Now you write an article saying that Merrill Lynch selling some derivative contracts to the bank holding company is an indication that the parent company is about to file bankruptcy. This is so absolutely weird that I have a hard time even knowing what questions to ask. How is this for a starter, every company I have ever worked for had transactions between different subsidiaries for good business purposes and yet none of them ever filed bankruptcy. I’m just completely baffled as to why you would write something so misleading when I think you know better.

Oh well. I guess this sort of thing is the way of the world. Maybe I’m just missing something but I think your intent is to create fear and we all know how fear and panic impacts banks.

By: edgyinchina Fri, 21 Oct 2011 02:30:17 +0000 “the Dodd-Frank law which cuts about half of the profits for big banks in the electronic payments market.”… I want this bs statement proved…. Tell me EXACTLY HOW D-F cuts about half of the profits for banks…. Tell me… EXACTLY…. I want proof….
BoA should not be allowed to file bankruptcy… they should be prosecuted for fraud, violation of SEC rules, violations of banking rules and regulations…
These people need to see jail time… I steal $10 and go to jail for 10 years, these people steal 10 billion and get a bonus… And you call that capitalism…. I call it grand theft…

By: DrJJJJ Thu, 20 Oct 2011 21:13:34 +0000 Banks have had to try to absorb almost a Trillion in foreclosures and now they’re the target of even more hate! My question: how many of the flakes that lied about their income to gamble on a home miles above their means have been prosecuted? You know the ones that have stopped making house payments and have lived for free for years, then they sell off parts of the house and send the salvage back to the tax payer! Start in Nevada! All ya need to do is ask for W2s from these flakes when they give it back to us! It’s a Fed Offense FYI to lie on a Fed backed mortgage loan doc and I’d bet millions did-and most of Nevada!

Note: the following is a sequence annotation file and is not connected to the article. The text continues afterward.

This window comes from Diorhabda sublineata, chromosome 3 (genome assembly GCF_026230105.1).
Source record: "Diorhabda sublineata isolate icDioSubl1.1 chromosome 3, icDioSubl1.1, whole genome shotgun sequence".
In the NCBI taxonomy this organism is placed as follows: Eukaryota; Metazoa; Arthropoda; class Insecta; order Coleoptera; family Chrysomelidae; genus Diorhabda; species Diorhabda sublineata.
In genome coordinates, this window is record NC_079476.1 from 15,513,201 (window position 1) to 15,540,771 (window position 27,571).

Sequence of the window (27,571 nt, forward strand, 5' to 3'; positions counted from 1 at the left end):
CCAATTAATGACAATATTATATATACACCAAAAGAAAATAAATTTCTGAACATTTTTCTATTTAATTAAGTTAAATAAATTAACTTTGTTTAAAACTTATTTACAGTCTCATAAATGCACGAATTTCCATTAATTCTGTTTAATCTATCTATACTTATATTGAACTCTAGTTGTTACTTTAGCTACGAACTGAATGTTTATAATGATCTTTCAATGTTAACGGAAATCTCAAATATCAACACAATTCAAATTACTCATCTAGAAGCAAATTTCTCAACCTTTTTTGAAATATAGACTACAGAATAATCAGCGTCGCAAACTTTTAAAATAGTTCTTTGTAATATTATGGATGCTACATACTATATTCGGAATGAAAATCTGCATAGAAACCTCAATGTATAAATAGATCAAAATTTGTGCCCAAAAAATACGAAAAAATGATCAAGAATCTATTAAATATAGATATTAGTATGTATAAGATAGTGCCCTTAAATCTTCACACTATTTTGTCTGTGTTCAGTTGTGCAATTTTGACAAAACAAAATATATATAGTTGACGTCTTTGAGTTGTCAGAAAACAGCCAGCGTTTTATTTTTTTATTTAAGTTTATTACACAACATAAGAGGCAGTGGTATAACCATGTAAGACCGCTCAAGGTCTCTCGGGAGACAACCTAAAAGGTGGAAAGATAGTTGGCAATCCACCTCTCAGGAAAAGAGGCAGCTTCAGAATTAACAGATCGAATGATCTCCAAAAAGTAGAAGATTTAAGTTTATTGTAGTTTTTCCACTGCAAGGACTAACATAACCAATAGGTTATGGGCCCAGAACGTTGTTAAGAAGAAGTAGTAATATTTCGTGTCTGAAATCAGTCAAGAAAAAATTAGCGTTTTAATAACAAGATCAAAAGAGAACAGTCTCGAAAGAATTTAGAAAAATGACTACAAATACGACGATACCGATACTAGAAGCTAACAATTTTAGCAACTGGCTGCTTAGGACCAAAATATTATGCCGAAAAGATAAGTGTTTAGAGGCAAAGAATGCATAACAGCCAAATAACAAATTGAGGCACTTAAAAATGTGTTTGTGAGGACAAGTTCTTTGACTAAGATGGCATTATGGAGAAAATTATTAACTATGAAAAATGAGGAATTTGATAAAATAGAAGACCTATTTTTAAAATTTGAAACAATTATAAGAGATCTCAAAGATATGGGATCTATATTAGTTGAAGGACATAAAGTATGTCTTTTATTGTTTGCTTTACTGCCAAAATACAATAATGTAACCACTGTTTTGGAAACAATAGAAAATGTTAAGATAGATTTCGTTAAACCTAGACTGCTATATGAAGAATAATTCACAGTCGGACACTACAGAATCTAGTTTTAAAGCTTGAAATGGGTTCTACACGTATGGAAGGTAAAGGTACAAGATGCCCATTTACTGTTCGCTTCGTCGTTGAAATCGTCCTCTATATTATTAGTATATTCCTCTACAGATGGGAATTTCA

By: SC81 Thu, 20 Oct 2011 20:50:32 +0000 As stated in article other banks have already done this and BAC may finally have been advised to do this with their recent re-org and “new BAC” plan. Also, it seems that this makes sense if they put Countrywide into bankruptcy (the source of most the problems) which, according to BAC comments a few months ago has been kept as a separate entity.

By: JeffBoyd Thu, 20 Oct 2011 19:34:51 +0000 I always enjoy Chris Whalen’s commentary but I must admit that I have been disappointed with his commentary regarding BAC over the last year or so. He generally (not always) raises points that have some validity and are perfectly enjoyable to read but he has ignored key points for reasons that I am not sure of.

Two key points that he is ignoring here:

1) Merrill Lynch would have compensated the bank holding company for absorbing the risk relating to these instruments. His article makes it sound like they are moving assets/liabilities around between legal entities at something other than fair value which is the equivalent of accusing them of fraud.

Sales between legal entities are quite common are they not Mr. Whalen?

2) Exactly how would a sale from Merrill to the banking subsidiary be an indication of a bankruptcy filing by the parent Mr. Whalen? If you are talking about a sale from the holding company maybe there is an argument but this simply is not the case now is it Mr. Whalen?

Very disturbing that a man with your intelligence and skills has gone down this route.

One other question for you Mr. Whalen. You wrote about the potential for Countrywide being bankruptcy remote back in 2008. Exactly why do you ignore this possibility now? It is an important issue and I would encourage you to write about this once again although I would sure appreciate some balance for a change as opposed to ax jobs.

By: Ivan_F Thu, 20 Oct 2011 13:22:18 +0000 Here’s another possible explanation:

The likelihood of a downgrade is lower with the bank as the CP instead of the broker-dealer. This, in turn, lowers the risk of massive contract unwinds from downgrade triggers in the swaps agreements.